I would also love to see better provision in schools for outdoor education: enabling, educating and inspiring young people and children to access and enjoy the outdoors from an early age. Plus, I would like to see a lot more done to encourage people who use indoor climbing walls to try climbing outside, and for women indoor climbers to be aware of the professional pathways that are available to them. Finally... kit is also so poor for women, and I am not just talking about colours here; actual technical clothing and equipment that both fits well and is fit for purpose is still ridiculously hard to come by. Moving forwards I would really like to see manufacturers doing more to support female climbers and mountaineers with equipment that is purpose-designed. For those who joined my 'Intro to Winter Mountaineering' talk at WCS19 we actually discussed an example of this... wild wee's when winter mountaineering, as a woman, can make for a particularly unpleasant and chilly experience! So to any outdoor clothing manufacturers reading right now, do get in touch and I will happily discuss my ideas for improvement!)

Photos: Sam coaching 'Ropework Skills' at WCS19 | The early years of Leading Edge... 'inspiring others' is the Leading Edge ethos.

You mentioned the importance of role models, and 'inspiring others' happens to be the Leading Edge ethos too. From within the climbing community (past or present; friend, family or famous) who inspires you and why?

Lynn Hill! Just my complete idol. She seems so dialled in to what she wants to do and figures out how to do it. Such a great, larger than life figure. I was so excited when she leap frogged over me at WCS17!

You've been involved in WCS since 2016 and for over 30 years have coached women of all ages and experiences to develop and improve their climbing... what are the key things that you believe often hold women back?

Confidence is probably the key element. This is however a multi faceted issue and there are huge players:

  1. A regular climbing partner who is trusted and says the right things at the right times.

  2. Access to climbing regularly.

  3. Supportive atmosphere that actively encourages you to challenge yourself.

  4. Understanding your own head game.

  5. Getting tactical when climbing, utilising techniques that allow you to succeed.

  6. Being prepared to try, and being happy with the outcome whatever it is. Women are often perfectionists and won't try if they think they won't preform how they wish to, or if they think they might fail outright. You cannot fail if you try; as soon as you try you win.

Photos: Sam on Cenotaph Corner (E1 5c) Llanberis Pass | Sam working for Glenmore Lodge (Scotland's National Outdoor Training Centre)

If you could go back in time and give one piece of advice to your younger self when they first began climbing, what would it be?

Ha! Very much the above; to be confident in my own choices and decisions even when they differ from those around me. Every day is a school day, feeling like there is always more to know and to be capable of is a very good thing. Make time for investing in yourself and your down time, it keeps you happy and makes you a better professional too.

A cheesy classic! My husband took this photo after our day on Dream of White Horses. Experience shared, knowledge gained, awe and wonder never forgotten.

And lastly... can you tell us about your favourite ever climb or climbing day?

It is actually very hard to answer this one, there have been so many fantastic days.... why would we climb at all if there were not plenty of great days?!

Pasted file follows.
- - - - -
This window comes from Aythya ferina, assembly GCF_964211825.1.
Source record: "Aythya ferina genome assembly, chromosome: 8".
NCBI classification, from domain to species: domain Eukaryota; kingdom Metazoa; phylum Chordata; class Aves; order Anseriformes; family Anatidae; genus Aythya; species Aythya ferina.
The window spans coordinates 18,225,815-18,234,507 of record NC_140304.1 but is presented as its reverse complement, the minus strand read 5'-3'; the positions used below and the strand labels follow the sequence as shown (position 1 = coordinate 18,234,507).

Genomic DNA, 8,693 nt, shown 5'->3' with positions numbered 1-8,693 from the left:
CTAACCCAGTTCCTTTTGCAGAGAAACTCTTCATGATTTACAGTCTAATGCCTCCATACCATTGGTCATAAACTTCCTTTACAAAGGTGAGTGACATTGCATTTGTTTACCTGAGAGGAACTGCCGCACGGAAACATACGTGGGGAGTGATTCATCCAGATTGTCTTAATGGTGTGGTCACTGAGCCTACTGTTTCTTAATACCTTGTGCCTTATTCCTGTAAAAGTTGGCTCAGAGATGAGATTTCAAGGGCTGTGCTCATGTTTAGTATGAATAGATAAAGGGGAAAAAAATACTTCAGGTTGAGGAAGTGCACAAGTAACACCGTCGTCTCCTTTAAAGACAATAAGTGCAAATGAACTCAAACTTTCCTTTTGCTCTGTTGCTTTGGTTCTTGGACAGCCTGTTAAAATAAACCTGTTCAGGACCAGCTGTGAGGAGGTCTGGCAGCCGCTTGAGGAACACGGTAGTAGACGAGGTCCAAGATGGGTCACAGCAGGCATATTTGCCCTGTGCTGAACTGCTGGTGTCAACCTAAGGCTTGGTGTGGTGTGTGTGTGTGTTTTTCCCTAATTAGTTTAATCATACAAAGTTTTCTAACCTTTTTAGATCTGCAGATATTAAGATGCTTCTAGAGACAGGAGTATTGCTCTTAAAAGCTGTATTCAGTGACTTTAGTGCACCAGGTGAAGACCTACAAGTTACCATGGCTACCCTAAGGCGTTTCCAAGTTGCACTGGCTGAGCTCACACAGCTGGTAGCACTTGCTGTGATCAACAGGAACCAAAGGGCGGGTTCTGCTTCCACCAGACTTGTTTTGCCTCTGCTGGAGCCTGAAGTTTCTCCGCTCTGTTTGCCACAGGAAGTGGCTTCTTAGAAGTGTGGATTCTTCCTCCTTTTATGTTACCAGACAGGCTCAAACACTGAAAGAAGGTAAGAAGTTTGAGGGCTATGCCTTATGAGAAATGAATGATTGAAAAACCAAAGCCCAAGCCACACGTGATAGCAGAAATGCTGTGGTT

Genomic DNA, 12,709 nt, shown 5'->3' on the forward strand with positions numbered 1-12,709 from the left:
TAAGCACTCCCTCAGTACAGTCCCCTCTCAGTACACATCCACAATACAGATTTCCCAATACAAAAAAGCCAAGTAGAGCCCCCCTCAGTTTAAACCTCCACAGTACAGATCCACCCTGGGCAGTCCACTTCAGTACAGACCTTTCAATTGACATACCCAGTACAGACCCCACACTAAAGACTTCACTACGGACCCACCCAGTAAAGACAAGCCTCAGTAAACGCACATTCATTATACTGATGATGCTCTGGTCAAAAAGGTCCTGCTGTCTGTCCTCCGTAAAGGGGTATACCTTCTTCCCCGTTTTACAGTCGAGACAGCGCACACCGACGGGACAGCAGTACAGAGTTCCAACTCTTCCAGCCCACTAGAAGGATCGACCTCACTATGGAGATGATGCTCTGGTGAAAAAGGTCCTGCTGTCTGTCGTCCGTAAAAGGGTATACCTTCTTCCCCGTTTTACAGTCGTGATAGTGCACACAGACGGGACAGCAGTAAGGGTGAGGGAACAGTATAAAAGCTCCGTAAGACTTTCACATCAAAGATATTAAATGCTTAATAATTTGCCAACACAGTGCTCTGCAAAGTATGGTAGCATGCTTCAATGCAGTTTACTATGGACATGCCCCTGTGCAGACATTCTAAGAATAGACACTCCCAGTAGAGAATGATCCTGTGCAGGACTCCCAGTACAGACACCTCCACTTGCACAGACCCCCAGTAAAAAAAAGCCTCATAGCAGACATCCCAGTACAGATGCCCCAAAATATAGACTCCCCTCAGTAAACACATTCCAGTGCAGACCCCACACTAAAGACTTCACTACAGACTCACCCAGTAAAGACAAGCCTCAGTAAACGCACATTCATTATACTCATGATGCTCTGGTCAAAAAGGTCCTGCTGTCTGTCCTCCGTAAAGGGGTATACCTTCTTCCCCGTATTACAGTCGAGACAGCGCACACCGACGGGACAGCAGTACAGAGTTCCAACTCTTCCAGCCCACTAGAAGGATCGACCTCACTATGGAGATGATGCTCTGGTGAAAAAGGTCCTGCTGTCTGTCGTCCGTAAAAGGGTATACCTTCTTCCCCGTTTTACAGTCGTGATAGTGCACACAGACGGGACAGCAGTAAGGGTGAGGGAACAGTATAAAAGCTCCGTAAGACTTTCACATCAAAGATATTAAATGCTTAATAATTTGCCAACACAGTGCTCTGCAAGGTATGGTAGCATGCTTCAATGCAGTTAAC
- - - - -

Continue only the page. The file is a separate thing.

I don’t actually have one favourite climb that stands head and shoulders above the rest, however the first time on Dream of White Horses (HVS 4c) with my husband Alan (he wasn’t at the time) I remember being utterly terrified when looking at the Wen slab from the promontory. It looked so blank. Then, as you abseil in, you begin to relax as you start to see it’s actually covered in holds. Trepidation built again as the second traverse pitch is feistier than the first, and a complete epic trying to find the right belay!

Initially I was too terrified to consider leading the last pitch. I remember hanging on the belay with Alan and his quiet reassurance that I should just try and get to the first spike. As I looked at the terrain the pitch went through I was convinced there was nothing easier than E5; all I could see were enormous, desperate looking overhangs. I just couldn't see the sneaky line that weaves under and through them... those first ascentionists, brilliant yes, but mad also! Alan gave me the confidence to make those first moves, knowing that if the worst came to the worst I could reverse it.

It’s almost like magic as you step away from that belay and commit to the climbing, the way it slowly reveals itself section by section. I can think of a few routes that fully live up to, and even surpass, their reputation and expectation: The Cuillin Ridge; Cenotaph Corner; Point 5 Gully... and Dream of White Horses. Dream of White Horses was everything you expect and so much more. It does stand out as a very memorable day on rock but not just because of the fine climbing. It's the fact I had to fight for it, it's the stunning location, it's the committing nature of the route, it's all of the history and aura, but most of all it's because I was able to share it with somebody I love climbing with. These are all of the key things that make a great climbing day a truly special one for me.

Thank you so much Sam; we can't wait to see you and the Leading Edge team again at WCS22!


For more information about the climbing and mountaineering courses, workshops, Mountain Training qualifications and professional development workshops that Sam Leary and the Leading Edge team can offer you, please visit their website: